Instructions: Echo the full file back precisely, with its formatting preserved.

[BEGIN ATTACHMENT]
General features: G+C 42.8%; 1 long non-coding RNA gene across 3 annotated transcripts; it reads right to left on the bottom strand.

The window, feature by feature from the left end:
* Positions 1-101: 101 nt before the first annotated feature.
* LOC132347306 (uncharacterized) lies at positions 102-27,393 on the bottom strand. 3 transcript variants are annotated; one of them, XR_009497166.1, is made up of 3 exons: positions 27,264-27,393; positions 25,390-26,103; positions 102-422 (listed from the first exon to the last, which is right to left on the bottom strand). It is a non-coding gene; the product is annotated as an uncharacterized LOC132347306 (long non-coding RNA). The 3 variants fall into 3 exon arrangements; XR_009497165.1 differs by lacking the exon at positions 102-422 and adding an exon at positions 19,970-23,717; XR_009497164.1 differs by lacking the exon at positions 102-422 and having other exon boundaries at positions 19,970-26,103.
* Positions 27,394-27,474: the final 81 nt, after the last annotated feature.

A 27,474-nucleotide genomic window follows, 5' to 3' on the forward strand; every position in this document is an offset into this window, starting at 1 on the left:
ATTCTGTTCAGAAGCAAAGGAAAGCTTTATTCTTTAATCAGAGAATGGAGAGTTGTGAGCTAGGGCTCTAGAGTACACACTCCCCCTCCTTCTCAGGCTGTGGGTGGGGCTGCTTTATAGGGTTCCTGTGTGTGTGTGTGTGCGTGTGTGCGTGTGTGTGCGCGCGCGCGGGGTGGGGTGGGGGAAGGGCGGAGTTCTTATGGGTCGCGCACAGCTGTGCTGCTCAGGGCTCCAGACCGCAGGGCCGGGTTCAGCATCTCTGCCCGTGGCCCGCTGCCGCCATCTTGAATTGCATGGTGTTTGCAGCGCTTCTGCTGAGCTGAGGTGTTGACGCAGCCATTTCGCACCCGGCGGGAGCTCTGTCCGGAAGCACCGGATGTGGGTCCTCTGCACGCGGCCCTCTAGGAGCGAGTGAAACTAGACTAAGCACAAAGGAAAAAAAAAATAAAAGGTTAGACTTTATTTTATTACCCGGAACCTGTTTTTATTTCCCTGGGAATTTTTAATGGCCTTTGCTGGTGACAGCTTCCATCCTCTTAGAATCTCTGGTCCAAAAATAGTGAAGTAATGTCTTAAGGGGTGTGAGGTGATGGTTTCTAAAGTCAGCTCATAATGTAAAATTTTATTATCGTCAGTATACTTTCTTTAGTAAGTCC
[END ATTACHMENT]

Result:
General features: G+C 42.8%; 1 long non-coding RNA gene across 3 annotated transcripts; it reads right to left on the bottom strand.

The window, feature by feature from the left end:
* Positions 1-101: 101 nt before the first annotated feature.
* LOC132347306 (uncharacterized) lies at positions 102-27,393 on the bottom strand. 3 transcript variants are annotated; one of them, XR_009497166.1, is made up of 3 exons: positions 27,264-27,393; positions 25,390-26,103; positions 102-422 (listed from the first exon to the last, which is right to left on the bottom strand). It is a non-coding gene; the product is annotated as an uncharacterized LOC132347306 (long non-coding RNA). The 3 variants fall into 3 exon arrangements; XR_009497165.1 differs by lacking the exon at positions 102-422 and adding an exon at positions 19,970-23,717; XR_009497164.1 differs by lacking the exon at positions 102-422 and having other exon boundaries at positions 19,970-26,103.
* Positions 27,394-27,474: the final 81 nt, after the last annotated feature.

A 27,474-nucleotide genomic window follows, 5' to 3' on the forward strand; every position in this document is an offset into this window, starting at 1 on the left:
ATTCTGTTCAGAAGCAAAGGAAAGCTTTATTCTTTAATCAGAGAATGGAGAGTTGTGAGCTAGGGCTCTAGAGTACACACTCCCCCTCCTTCTCAGGCTGTGGGTGGGGCTGCTTTATAGGGTTCCTGTGTGTGTGTGTGTGCGTGTGTGCGTGTGTGTGCGCGCGCGCGGGGTGGGGTGGGGGAAGGGCGGAGTTCTTATGGGTCGCGCACAGCTGTGCTGCTCAGGGCTCCAGACCGCAGGGCCGGGTTCAGCATCTCTGCCCGTGGCCCGCTGCCGCCATCTTGAATTGCATGGTGTTTGCAGCGCTTCTGCTGAGCTGAGGTGTTGACGCAGCCATTTCGCACCCGGCGGGAGCTCTGTCCGGAAGCACCGGATGTGGGTCCTCTGCACGCGGCCCTCTAGGAGCGAGTGAAACTAGACTAAGCACAAAGGAAAAAAAAAATAAAAGGTTAGACTTTATTTTATTACCCGGAACCTGTTTTTATTTCCCTGGGAATTTTTAATGGCCTTTGCTGGTGACAGCTTCCATCCTCTTAGAATCTCTGGTCCAAAAATAGTGAAGTAATGTCTTAAGGGGTGTGAGGTGATGGTTTCTAAAGTCAGCTCATAATGTAAAATTTTATTATCGTCAGTATACTTTCTTTAGTAAGTCC